First off, a disclaimer needs to be noted. I have always liked Archie Moore before ever consciously thinking about what he meant to boxing.
It came about naturally just as the sun comes up in the east and sets in the west.
I mean, what was there not to like about this smiling, affable, congenial, just about every friendly descriptor that could be applied to him, up to and including beaming man. Yes, Archie Moore, as often as not, was literally emitting good vibes, happiness, confidence, etc. and shining them to every corner of the earth.
“Now, hold on right there podnah,” I can hear you saying, “how old are you, and this Moore fella, was he a saint who boxed or what?”
Well, I tell you that The Ol’ Mongoose proved that age was irrelevant, and yes, Archie could be said to be a saint who boxed, a wise sage who boxed, a desperately hungry man who boxed, an assassin who boxed, a grandfather, father, husband, and uncle who boxed. He was all these descriptors and more.
“Oh, come on,” you say, “You’re just gonna launch into another the good ol’ days being better than now. Today’s boxers are better trained and better athletes and this ol’ git would be lucky to be ranked.”
How about I recount to you a familiar story, the story of Bernard Hopkins who has often compared himself to Archie Moore? How many fights has he won after turning 40, and how many of your modern ABC belts were on the line?
Hang on before you scurry off, let me save you the trouble, podnah.
Hopkins’ post-40 career record is 10-5-1-1, 0 KO and 7-5-1-1 in “title” bouts that generously include the light heavy Ring title he fought for 3x. He fought from middleweight to light heavyweight.
“Not bad for a 40-year-old legend,” you say?
Yeah, but the purpose is to compare to THE LEGEND, the Ol’ Mongoose, Archie Moore, the fighter Mr. Hopkins claims to be most like.
Now, grab your crotch, I don’t want the family jewels busting open on the concrete when I give you Archie’s numbers. How’s about 43-4-2 and 10-2 in full unified title bouts, the 10 wins being his undefeated light heavy title reign and his 2 losses to HOF heavies, Rocky Marciano and Floyd Patterson.
Then we have his last loss near 50 years of age against young Cassius Clay. What other old man in the history of boxing goes out on his shield against class like that? Most of his fights and knockouts were against heavies. Too many for me to be bothered to count. Generally he’d only fight one or two light heavy bouts in a year, mainly title defenses, and then cash in for the remainder of the year, most against ranked heavy contenders, fringe contenders and former contenders which was where the money was.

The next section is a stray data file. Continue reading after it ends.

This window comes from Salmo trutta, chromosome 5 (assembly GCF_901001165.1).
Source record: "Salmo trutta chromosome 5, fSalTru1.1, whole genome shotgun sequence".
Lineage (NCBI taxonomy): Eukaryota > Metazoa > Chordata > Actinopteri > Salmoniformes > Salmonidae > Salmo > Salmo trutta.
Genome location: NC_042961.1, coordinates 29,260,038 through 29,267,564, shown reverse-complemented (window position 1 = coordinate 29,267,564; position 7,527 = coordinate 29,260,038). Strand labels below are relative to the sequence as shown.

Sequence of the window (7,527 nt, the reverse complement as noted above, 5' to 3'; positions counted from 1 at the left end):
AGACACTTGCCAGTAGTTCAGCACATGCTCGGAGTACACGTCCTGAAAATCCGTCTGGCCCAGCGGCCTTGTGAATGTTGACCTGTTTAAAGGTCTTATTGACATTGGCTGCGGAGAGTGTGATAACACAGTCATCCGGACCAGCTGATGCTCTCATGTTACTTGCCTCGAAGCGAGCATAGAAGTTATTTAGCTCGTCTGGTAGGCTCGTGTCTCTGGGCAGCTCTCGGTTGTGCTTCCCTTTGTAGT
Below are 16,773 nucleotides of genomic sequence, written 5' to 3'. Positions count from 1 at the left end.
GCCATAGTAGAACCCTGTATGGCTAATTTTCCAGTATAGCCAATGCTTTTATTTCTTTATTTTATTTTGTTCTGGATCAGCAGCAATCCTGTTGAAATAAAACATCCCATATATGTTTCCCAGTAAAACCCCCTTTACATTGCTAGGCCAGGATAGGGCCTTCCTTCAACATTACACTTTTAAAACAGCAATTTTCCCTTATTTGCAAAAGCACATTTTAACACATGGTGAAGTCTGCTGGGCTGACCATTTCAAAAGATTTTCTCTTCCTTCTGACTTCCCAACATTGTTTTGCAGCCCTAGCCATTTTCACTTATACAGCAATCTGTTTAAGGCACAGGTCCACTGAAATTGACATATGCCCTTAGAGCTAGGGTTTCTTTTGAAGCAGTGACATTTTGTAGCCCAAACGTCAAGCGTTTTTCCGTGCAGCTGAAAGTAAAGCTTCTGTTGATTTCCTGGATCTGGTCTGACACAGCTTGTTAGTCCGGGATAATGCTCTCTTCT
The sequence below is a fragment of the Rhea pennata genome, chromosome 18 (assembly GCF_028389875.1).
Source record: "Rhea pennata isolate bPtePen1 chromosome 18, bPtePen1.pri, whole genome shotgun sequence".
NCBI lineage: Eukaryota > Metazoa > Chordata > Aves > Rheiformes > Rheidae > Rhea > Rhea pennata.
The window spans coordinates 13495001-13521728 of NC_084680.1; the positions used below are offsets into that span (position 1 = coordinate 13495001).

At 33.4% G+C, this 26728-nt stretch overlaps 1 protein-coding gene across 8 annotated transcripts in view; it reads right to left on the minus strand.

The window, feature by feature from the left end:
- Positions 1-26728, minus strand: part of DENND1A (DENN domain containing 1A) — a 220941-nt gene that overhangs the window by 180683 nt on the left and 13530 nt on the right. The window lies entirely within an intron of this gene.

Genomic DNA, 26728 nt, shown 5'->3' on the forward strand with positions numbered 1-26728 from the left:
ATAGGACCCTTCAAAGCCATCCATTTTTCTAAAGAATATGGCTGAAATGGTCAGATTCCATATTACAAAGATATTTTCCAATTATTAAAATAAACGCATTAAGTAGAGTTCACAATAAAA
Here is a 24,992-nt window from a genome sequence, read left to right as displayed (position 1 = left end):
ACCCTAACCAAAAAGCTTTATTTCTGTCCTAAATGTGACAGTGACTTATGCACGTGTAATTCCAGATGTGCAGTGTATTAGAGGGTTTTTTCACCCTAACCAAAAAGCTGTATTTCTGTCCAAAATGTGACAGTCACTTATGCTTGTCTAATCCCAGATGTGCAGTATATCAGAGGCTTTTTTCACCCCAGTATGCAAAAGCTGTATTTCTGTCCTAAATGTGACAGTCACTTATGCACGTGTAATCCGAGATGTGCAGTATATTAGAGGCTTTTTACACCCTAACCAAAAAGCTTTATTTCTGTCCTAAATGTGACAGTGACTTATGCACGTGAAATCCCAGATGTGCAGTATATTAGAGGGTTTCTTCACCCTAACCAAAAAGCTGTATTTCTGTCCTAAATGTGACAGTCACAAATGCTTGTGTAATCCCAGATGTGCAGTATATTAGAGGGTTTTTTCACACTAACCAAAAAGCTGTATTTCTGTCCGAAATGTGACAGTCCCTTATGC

Now, stop your yelping and listen up. Nobody in any era has come close to that record, so I ain’t trying to skewer the era of your precious Mr. Hopkins. I’m just trying to hammer home some relevant history in your noggin is all.
Moore’s was the era when men were men and didn’t run around like it was Halloween dressed as executioners making silly signs like kids out on a dungeons and dragons lark. Like Liston, Archie was widely reputed to be 2-3 yrs older than his accepted birthday, meaning his post-40 record would be greater than Hopkin’s career record, but I don’t want to rub it in too harshly so as to ruin you for your life.
Many a HOFer mixed in that post-40 record. Many more than Hopkins faced in his career.
“How did he do it,” you ask?
Beats me and most anyone who stepped into the ring with him. I’d guess he was simply a one-off fistic genius who was able to meld intelligence and discipline with waning but still formidable physical attributes in a way nobody else has come close to.
Not sure if he ever divulged all his techniques for training and losing weight, but one famous method is gut wrenching, literally. He would eat a steak by chewing it very slowly and thoroughly, bite by bite, absorbing the juices and nutrients and then spit the spent bite into a bucket.
It’s no wonder he holds the record for the most KOs in boxing. He couldn’t wait for his post-fight reward, the eating of the whole steak, a luxury beyond our imagination in his world of hurt.
So when the preening wonders of modern boxing science crow about being old-school Archie Moore kind of tough, you can rest assured, a gaggle of em couldn’t lift the Ol’ Mongoose’s jock strap to carry it off.
Trust me on that.